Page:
Far from flat
I was trying to convince my friend Heleri Rande to join the Estonian group for the Ski Club of International Journalists, which was recently cancelled as it had only one member. All of a sudden, I realized that this country is practically all flat, they would never be able to hold a winter ski event there.
Probably it would not even be possible to hold a proper cross-country race, with no obligatory one-third downhill and uphill portions. The land is plain as if drawn with a ruler, so are their roads. Our drive from Tallinn to Pärnu could almost be done without any steering wheel.
The highest peak of Estonia (and the Baltic States) is Suur Munamägi, which means The Big Egg Mountain. It is not really a mountain, it is barely a hill reaching 318 meters above sea level, with a base at around 20 meters altitude. I think that explains a lot about the flatness of the country.
The landscape of Estonia is an endless stretch of woods dotted with lakes. Being the northernmost of Baltic States, the country is like a bridge between Russia and Finland, reaching towards Sweden. This is not only a geographical bridge, but also a cultural one. Being a Baltic state, the country bears influences from continental Europe, Russia and Scandinavian countries, the latter distinctly noticeable.
Tree is sacred in Estonian culture, and apart from birch, spruce and pine forests. Naturally the country is rich with wild berries and forest fruits, and all the other herbs, sprouts and mushrooms the forest can offer. If it is not the woods, the other most common tree must be the apple. I have a feeling that every Estonian must own an apple tree, if not a whole orchard of their own. Having Pagan roots, Estonians truly worship trees, planting an apple tree is like connecting oneself to the soil and mother nature. This fact has a direct effect on what people drink. Estonia is a cider lovers land.
Well above the grape zone, the closest one can get to wine is other fruit fermentations, especially apple ciders and fruit wines. Before my recent visit to Estonia, I was not aware of their wide world of bubbly fizzy drinks, obviously having a great potential to be next popular think in the craft drinks world with all their fermented goodness. I’ve seen only one producer who had planted a vineyard of Solaris grapes, apart from that the landscape is of fruit orchards. Cider, mostly from apples, sometimes from pears and quinces, is the most common norm.
Perry from delicious pears, or quince cider from rock hard small wild quinces has an almost tannic bite, giving a deep complexity. They are sometimes spiked with the fruity flavors of forest fruits and berries, mostly blackcurrants, red currants, blueberries, raspberries, rowanberries, lingonberries, chokeberries, and so on. Berries also make ideal fruit wines, especially when made using the Méthode Champenoise, fruit wines give wonderfully sparkly drinks. Always made small-scale by family-owned cider and fruit wine houses, they are as artisanal as they can get, often the fruits coming from own orchards or collected from nearby neighbors’ gardens. Again, wild or cultivated, no orchard is sprayed, berries foraged from the woods, Estonian craft ciders are as organic as they can get.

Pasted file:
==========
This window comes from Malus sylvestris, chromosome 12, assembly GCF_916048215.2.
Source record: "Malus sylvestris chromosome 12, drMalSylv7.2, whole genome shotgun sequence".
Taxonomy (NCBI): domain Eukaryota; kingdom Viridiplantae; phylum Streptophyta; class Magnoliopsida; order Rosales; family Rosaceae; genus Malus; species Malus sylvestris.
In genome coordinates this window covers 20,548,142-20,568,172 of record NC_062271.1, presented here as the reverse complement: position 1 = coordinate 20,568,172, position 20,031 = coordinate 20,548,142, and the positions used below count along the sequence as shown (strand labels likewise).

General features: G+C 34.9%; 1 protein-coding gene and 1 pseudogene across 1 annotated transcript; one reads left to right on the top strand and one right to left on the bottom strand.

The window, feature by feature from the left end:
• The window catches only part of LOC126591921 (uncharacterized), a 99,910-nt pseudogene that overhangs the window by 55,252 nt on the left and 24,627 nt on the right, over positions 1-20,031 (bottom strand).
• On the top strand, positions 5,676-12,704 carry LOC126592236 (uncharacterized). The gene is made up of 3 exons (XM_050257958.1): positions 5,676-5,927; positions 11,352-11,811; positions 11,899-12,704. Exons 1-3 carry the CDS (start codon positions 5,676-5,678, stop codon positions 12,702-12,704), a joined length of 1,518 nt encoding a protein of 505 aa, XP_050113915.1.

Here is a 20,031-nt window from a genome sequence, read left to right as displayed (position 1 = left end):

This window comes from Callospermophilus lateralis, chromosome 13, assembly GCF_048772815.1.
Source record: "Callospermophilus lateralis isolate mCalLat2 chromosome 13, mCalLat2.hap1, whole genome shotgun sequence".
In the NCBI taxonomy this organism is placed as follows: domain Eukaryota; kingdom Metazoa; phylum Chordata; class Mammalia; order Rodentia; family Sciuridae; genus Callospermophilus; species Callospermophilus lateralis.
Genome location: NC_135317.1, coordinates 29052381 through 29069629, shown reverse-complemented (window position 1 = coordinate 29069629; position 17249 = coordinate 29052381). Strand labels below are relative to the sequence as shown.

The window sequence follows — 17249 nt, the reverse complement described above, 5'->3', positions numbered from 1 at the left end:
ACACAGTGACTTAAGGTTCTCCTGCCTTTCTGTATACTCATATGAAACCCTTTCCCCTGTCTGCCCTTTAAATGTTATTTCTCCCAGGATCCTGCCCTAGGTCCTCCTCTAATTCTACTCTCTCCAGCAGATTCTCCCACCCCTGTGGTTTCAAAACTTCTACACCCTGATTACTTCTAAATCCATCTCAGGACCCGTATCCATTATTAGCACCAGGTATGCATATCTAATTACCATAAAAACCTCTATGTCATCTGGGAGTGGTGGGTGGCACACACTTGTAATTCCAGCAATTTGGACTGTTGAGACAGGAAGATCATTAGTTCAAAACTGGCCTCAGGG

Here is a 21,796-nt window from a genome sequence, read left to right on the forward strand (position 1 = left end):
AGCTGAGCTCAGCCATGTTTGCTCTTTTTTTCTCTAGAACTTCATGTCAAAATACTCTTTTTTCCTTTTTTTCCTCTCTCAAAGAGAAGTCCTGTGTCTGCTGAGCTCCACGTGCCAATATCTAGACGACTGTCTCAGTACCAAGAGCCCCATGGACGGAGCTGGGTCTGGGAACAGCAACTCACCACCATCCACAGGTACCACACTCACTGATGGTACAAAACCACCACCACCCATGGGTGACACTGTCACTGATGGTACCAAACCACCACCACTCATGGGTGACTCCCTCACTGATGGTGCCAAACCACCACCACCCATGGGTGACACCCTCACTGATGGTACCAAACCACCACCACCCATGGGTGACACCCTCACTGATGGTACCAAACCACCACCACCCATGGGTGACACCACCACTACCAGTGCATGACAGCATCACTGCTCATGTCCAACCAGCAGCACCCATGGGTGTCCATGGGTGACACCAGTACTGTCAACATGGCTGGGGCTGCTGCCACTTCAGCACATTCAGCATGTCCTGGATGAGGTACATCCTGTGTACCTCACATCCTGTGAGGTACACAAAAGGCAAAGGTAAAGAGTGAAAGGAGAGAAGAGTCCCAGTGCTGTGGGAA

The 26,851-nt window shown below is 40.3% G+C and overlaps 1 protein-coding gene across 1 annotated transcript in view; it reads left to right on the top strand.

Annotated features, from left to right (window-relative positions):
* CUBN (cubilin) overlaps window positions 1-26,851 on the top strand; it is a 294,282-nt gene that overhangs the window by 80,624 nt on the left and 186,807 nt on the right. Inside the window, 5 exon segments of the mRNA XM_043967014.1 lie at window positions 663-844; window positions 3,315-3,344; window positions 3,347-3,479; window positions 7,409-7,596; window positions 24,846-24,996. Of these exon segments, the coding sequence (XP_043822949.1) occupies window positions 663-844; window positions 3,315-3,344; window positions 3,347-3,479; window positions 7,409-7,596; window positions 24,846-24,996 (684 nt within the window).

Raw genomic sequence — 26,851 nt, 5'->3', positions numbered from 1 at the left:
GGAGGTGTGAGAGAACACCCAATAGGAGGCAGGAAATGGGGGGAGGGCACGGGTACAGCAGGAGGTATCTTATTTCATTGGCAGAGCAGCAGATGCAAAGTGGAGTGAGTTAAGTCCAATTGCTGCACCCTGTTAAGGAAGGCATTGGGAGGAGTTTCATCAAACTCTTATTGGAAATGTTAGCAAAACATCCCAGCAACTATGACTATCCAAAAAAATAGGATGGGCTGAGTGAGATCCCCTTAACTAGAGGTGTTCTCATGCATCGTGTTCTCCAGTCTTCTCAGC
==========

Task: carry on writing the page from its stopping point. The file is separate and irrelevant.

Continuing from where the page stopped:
For Estonian brewers, fruits are not the limit. It seems that they can make a bubbly from any plant they put their hands on, birch tree sap, dandelions and especially rhubarb. Fermented birch sap juice is kasemahl, it is a love-or-hate taste. Obviously, many locals tend to be on the love side. I find the rhubarb wines amazingly refreshing, perfect for a balmy summer evening with its almost cucumber-like cooling effect. Berries of all kinds give a depth to apple-based ciders. Depending on the type of berry, the taste can range from fruity and aromatic, to grassy and green. One revelation was a fruit wine with green currants, not meaning unripe green, but color green. Tart and fresh, it was amazing.
After a tour of cider houses and fruit wine producers scattered near the vicinities of Pärnu, back in Tallinn to join the annual event of IFE-Ideas-Flavors-Experiences, we had the chance to broaden our experiences with an even wider variety of fizzy drinks in the attached Drink Festival. Each sip was a new discovery, even the strangest ones became loved acquired tastes. Naturally on the way back, my suitcase was full of a wide range of samples.
Gastronomically, Estonia has a tendency to connect itself to the Scandinavian league of fine-dining and top chefs, especially Tallinn, with its exciting new restaurants. The drinks and beverage world is also thriving, or rather better to say, bubbling, ready to offer a whole new horizon to the drinks world.
Estonia must be one of the flattest countries in the world, but it is surely far from flat when it comes to its developing culinary scene. It is fizzy, bubbly, lively and fermenting for a fabulous future. Note down, Eesti is up and coming!